Should divers consider surgical PFO
closure to avoid DCS?A March 2012 New England Journal of Medicine study finds that in patients with cryptogenic stroke or TIA who had a patent foramen ovale, closure with a device did not offer a greater benefit than medical therapy alone for the prevention of recurrent stroke or TIA. Dr. Richard Moon of Duke Dive Medicine discusses the implications for divers at risk for decompression sickness.
The prevalence of patent foramen ovale among patients with cryptogenic stroke is
higher than that in the general population. Closure with a percutaneous device is
often recommended in such patients, but it is not known whether this intervention
reduces the risk of recurrent stroke.
We conducted a multicenter, randomized, open-label trial of closure with a percutaneous
device, as compared with medical therapy alone, in patients between 18 and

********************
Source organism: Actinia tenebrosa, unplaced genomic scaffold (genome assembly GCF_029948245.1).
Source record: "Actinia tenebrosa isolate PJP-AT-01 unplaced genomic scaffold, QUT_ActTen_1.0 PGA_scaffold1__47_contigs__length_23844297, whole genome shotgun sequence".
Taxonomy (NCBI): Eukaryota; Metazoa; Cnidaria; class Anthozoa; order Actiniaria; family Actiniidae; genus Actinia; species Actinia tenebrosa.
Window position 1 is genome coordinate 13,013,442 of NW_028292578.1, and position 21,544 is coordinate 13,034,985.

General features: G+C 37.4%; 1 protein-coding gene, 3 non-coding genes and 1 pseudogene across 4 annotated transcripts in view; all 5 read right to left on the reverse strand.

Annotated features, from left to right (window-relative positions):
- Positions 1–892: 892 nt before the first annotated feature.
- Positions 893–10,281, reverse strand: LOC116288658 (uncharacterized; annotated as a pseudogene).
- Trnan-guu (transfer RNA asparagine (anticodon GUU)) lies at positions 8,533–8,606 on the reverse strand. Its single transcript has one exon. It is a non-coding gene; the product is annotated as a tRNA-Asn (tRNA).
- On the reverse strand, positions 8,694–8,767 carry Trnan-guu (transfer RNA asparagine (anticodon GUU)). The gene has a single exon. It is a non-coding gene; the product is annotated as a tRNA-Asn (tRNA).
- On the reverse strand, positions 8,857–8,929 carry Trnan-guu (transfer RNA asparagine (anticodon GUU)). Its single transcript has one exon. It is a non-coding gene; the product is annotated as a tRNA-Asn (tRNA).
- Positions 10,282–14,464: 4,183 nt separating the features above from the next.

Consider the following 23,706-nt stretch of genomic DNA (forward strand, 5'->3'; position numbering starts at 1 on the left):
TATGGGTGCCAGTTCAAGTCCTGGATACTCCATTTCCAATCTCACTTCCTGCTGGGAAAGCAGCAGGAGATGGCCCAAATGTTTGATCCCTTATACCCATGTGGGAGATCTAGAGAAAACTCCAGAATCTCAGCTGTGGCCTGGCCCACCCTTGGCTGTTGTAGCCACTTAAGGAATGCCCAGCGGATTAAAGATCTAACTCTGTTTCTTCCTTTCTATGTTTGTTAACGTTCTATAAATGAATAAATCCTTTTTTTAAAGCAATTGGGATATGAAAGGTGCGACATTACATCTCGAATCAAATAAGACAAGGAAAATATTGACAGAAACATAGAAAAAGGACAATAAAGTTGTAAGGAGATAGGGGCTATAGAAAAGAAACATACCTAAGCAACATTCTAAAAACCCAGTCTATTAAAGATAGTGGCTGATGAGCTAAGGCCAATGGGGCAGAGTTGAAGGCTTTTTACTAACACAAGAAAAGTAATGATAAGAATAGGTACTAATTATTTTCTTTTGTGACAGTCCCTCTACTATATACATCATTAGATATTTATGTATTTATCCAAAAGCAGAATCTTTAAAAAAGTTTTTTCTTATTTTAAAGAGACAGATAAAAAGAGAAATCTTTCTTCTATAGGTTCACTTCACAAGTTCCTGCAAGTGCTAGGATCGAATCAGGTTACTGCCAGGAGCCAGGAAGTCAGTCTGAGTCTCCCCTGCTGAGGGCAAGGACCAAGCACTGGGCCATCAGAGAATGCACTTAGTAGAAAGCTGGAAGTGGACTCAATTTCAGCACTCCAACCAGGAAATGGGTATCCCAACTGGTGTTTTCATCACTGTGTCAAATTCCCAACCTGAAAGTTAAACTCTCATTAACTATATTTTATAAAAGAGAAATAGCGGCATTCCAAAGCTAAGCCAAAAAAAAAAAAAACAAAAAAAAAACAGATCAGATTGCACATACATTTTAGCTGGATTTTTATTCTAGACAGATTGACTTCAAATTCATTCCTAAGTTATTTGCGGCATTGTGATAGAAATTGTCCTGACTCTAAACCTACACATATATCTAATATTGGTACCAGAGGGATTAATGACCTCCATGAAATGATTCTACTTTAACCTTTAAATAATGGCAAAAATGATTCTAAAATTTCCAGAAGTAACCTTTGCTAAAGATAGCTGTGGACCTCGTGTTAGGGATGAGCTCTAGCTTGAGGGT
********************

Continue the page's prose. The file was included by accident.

60 years of age who presented with a cryptogenic stroke or transient ischemic attack
(TIA) and had a patent foramen ovale. The primary end point was a composite of
stroke or transient ischemic attack during 2 years of follow-up, death from any
cause during the first 30 days, or death from neurologic causes between 31 days
and 2 years.
A total of 909 patients were enrolled in the trial. The cumulative incidence (Kaplan–
Meier estimate) of the primary end point was 5.5% in the closure group (447 patients)
as compared with 6.8% in the medical-therapy group (462 patients) (adjusted hazard
ratio, 0.78; 95% confidence interval, 0.45 to 1.35; P = 0.37). The respective rates were
2.9% and 3.1% for stroke (P = 0.79) and 3.1% and 4.1% for TIA (P = 0.44). No deaths
occurred by 30 days in either group, and there were no deaths from neurologic
causes during the 2-year follow-up period. A cause other than paradoxical embolism
was usually apparent in patients with recurrent neurologic events.
In patients with cryptogenic stroke or TIA who had a patent foramen ovale, closure
with a device did not offer a greater benefit than medical therapy alone for the
prevention of recurrent stroke or TIA. (Funded by NMT Medical; ClinicalTrials.gov